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Motion Planning in a Competitive Environment

Extending MMS to efficiently deal with a dynamic obstacle

We present below our method for extending MMS to efficiently handle a scenario where two robots move in a single environment and compete for reaching several points of interest.

Solving for Multiple Targets

Due to the nature of the competition, long term planning is ill-advised. This is mainly due to the following reasons:
  1. Computation must be completed very quickly in order to generate correct motion by the time the player's turn is over.
  2. The opponent robot, seen as a dynamic obstacle, can make any previous plans irrelevant at any given time, especially in crowded scenarios.
  3. Naively navigating between points of interest by always moving to the closest unvisited free target produced fair results in experiments.

Therefore, rather than doing any sort of APSP planning we employed a simple approach.
A significant speed-up was gained when rather than planning a path to all the POIs and choosing the closest, we first sorted the POIs by their "aerial distance" and then stopped planning paths as soon as we found the shortest possible path between all remaining POIs.

Solving for Difficult Mazes

When performing preprocessing on the MMS planner, the primary objective is to improve the connectivity between connected components in the free space cells graph.

The naive approach of choosing random connectors turned out to have a low yield in difficult mazes. We turned to a different approach, where we choose connectors inside the intersection of the bounding boxes of FSCs. This turned out to have a very high yield compared to the random approach, especially for tight spaces. Further improvements were achieved when we made sure to sample connectors within a limited range of rotations, while sampling the start configuration and all POIs without constraints.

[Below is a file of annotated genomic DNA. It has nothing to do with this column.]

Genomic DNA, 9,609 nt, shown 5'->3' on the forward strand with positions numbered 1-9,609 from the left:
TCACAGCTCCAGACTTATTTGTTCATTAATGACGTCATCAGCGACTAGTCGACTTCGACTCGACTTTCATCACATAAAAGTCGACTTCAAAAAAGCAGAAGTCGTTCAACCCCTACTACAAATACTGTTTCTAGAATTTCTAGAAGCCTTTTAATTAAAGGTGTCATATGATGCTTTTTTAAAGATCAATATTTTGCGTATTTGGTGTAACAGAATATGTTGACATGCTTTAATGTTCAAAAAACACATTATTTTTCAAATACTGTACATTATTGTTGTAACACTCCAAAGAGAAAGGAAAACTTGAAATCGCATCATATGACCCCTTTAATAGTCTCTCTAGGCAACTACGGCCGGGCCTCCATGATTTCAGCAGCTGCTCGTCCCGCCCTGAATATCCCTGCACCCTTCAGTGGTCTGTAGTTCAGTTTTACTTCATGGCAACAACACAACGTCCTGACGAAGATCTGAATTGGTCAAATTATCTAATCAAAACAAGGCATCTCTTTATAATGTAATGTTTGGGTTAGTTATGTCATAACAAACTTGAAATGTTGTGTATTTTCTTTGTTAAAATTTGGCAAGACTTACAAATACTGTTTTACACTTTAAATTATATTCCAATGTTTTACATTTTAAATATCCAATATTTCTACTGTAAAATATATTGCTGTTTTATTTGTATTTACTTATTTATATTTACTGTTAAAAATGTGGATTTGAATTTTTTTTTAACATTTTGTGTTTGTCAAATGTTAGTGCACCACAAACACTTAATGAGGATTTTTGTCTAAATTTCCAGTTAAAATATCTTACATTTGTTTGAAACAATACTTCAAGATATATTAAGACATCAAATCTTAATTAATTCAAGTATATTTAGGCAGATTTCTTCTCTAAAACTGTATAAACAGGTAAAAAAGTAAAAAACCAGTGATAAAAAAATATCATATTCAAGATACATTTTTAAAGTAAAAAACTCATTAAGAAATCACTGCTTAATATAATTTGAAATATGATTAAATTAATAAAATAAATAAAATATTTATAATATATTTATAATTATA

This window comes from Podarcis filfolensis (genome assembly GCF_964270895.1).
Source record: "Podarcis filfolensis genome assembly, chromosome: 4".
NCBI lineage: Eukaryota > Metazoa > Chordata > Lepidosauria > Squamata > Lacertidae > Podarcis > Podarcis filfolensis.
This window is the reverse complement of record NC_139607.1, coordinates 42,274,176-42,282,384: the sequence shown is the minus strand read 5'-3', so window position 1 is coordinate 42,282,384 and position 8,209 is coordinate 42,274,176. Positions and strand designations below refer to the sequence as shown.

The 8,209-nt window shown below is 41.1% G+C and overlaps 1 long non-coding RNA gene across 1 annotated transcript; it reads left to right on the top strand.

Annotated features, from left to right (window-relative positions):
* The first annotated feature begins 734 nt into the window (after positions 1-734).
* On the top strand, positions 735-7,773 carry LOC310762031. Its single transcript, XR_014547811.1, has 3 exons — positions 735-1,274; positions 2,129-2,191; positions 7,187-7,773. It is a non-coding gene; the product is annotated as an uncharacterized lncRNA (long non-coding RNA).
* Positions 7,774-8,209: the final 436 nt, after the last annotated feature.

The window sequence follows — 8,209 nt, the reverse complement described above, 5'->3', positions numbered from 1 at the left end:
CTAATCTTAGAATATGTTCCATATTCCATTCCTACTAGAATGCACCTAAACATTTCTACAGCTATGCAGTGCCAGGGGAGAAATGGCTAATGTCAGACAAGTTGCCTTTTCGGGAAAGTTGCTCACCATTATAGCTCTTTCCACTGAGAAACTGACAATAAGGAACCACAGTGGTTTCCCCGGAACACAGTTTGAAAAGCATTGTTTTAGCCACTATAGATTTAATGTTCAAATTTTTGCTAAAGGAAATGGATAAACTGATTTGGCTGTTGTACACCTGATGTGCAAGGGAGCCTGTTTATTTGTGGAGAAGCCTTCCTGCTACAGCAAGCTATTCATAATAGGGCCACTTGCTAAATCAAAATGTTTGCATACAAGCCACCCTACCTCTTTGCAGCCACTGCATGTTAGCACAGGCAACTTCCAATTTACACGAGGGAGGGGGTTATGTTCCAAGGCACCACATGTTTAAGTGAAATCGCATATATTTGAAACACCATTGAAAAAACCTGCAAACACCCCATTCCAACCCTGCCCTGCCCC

Below are visualizations of the connectors that were chosen in two sample scenarios to improve connectivity between polygons that represented FSCs of angle primitives.

samples          samples2

Path Planning in Polygons (with holes)

Another challenge was quickly finding a path between two points in a polygon, which represents an FSCs of an angle primitive. We've examined several solutions:

  • Visibility Graph
  • Wall Hugging aka Edge Following
  • Delaunay Triangulation
As expected, the visibility graph approach is the most accurate, with the best results in terms of path length. However it is of quadratic complexity and employs expensive geometric calculations.
Following the edges of the outline generates longer movements by an order of 10%s, but we can find this sort of path very quickly. However in some scenarios of polygons with holes this approach may yield poor results (or no solution at all).
The triangulation method proved to be a nice compromise between the two approaches, and could effectively deal with all viable scenarios.


Solving for a Dynamic Obstacle

A naive solution to the problem of the dynamic obstacle within the workspace is to recreate the MMS planner every time the opponent robot moves. This means re-doing all the expensive geometric operations of extending obstacles around the player's robot, cutting polygons into FSCs and then finding the connections between them.

Our approach aimed to salvage as much information as possible between turns. Mainly, we retain a "clean" copy of the planner and then subtract the dynamic obstacle every time it moves and fix any FSC-FSC connectivity that was damaged (attempting to move around the dynamic obstacle if possible). In our experiments this yielded an improvement in the order of x1000s when compared to the naive approach.

Additional Resources & Further Reading

By Shay Barak, Noam Inbar, Yasmin Slonimsky and Idan Sayag
Tel Aviv University, September 2012
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